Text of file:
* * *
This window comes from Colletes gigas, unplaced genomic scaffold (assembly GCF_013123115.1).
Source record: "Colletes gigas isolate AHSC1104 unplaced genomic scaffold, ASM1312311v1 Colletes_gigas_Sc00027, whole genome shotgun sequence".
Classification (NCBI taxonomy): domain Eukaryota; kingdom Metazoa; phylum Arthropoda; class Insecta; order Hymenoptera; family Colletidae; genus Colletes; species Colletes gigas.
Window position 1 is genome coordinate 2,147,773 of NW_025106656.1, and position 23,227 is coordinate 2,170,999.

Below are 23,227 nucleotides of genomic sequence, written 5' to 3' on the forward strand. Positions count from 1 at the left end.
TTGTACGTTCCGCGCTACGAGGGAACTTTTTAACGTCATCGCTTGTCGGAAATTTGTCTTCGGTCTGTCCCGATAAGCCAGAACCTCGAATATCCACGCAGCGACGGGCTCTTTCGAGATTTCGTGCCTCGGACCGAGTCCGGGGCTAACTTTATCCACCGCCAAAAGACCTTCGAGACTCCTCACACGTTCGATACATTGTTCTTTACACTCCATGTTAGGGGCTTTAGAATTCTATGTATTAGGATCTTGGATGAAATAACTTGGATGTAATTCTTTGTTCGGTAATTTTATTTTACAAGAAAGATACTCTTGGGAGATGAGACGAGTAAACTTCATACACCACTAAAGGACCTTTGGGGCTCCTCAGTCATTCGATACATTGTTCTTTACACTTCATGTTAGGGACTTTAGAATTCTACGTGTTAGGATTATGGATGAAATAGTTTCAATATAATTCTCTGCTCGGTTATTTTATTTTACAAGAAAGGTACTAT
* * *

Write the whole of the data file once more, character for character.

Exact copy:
This window comes from Colletes gigas, unplaced genomic scaffold (assembly GCF_013123115.1).
Source record: "Colletes gigas isolate AHSC1104 unplaced genomic scaffold, ASM1312311v1 Colletes_gigas_Sc00027, whole genome shotgun sequence".
Classification (NCBI taxonomy): domain Eukaryota; kingdom Metazoa; phylum Arthropoda; class Insecta; order Hymenoptera; family Colletidae; genus Colletes; species Colletes gigas.
Window position 1 is genome coordinate 2,147,773 of NW_025106656.1, and position 23,227 is coordinate 2,170,999.

Below are 23,227 nucleotides of genomic sequence, written 5' to 3' on the forward strand. Positions count from 1 at the left end.
TTGTACGTTCCGCGCTACGAGGGAACTTTTTAACGTCATCGCTTGTCGGAAATTTGTCTTCGGTCTGTCCCGATAAGCCAGAACCTCGAATATCCACGCAGCGACGGGCTCTTTCGAGATTTCGTGCCTCGGACCGAGTCCGGGGCTAACTTTATCCACCGCCAAAAGACCTTCGAGACTCCTCACACGTTCGATACATTGTTCTTTACACTCCATGTTAGGGGCTTTAGAATTCTATGTATTAGGATCTTGGATGAAATAACTTGGATGTAATTCTTTGTTCGGTAATTTTATTTTACAAGAAAGATACTCTTGGGAGATGAGACGAGTAAACTTCATACACCACTAAAGGACCTTTGGGGCTCCTCAGTCATTCGATACATTGTTCTTTACACTTCATGTTAGGGACTTTAGAATTCTACGTGTTAGGATTATGGATGAAATAGTTTCAATATAATTCTCTGCTCGGTTATTTTATTTTACAAGAAAGGTACTAT